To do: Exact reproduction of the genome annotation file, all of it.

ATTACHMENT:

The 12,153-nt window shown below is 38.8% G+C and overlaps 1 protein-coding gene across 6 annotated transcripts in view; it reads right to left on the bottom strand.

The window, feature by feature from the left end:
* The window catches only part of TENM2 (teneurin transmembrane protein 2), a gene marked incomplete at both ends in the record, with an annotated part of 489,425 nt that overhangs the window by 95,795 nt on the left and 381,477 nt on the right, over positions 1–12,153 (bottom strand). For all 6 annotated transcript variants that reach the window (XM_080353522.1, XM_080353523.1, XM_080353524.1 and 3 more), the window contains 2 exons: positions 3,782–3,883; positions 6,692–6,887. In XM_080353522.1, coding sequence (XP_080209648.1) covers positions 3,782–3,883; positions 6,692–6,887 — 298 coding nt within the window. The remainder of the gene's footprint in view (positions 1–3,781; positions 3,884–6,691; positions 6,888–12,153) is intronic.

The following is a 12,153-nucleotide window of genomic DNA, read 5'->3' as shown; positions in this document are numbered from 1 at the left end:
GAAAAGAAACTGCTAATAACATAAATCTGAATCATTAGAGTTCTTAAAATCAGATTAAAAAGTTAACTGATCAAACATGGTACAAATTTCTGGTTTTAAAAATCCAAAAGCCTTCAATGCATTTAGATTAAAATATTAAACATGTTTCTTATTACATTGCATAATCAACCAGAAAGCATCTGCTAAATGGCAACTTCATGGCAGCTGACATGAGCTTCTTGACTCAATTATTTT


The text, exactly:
The 12,153-nt window shown below is 38.8% G+C and overlaps 1 protein-coding gene across 6 annotated transcripts in view; it reads right to left on the bottom strand.

The window, feature by feature from the left end:
* The window catches only part of TENM2 (teneurin transmembrane protein 2), a gene marked incomplete at both ends in the record, with an annotated part of 489,425 nt that overhangs the window by 95,795 nt on the left and 381,477 nt on the right, over positions 1–12,153 (bottom strand). For all 6 annotated transcript variants that reach the window (XM_080353522.1, XM_080353523.1, XM_080353524.1 and 3 more), the window contains 2 exons: positions 3,782–3,883; positions 6,692–6,887. In XM_080353522.1, coding sequence (XP_080209648.1) covers positions 3,782–3,883; positions 6,692–6,887 — 298 coding nt within the window. The remainder of the gene's footprint in view (positions 1–3,781; positions 3,884–6,691; positions 6,888–12,153) is intronic.

The following is a 12,153-nucleotide window of genomic DNA, read 5'->3' as shown; positions in this document are numbered from 1 at the left end:
GAAAAGAAACTGCTAATAACATAAATCTGAATCATTAGAGTTCTTAAAATCAGATTAAAAAGTTAACTGATCAAACATGGTACAAATTTCTGGTTTTAAAAATCCAAAAGCCTTCAATGCATTTAGATTAAAATATTAAACATGTTTCTTATTACATTGCATAATCAACCAGAAAGCATCTGCTAAATGGCAACTTCATGGCAGCTGACATGAGCTTCTTGACTCAATTATTTT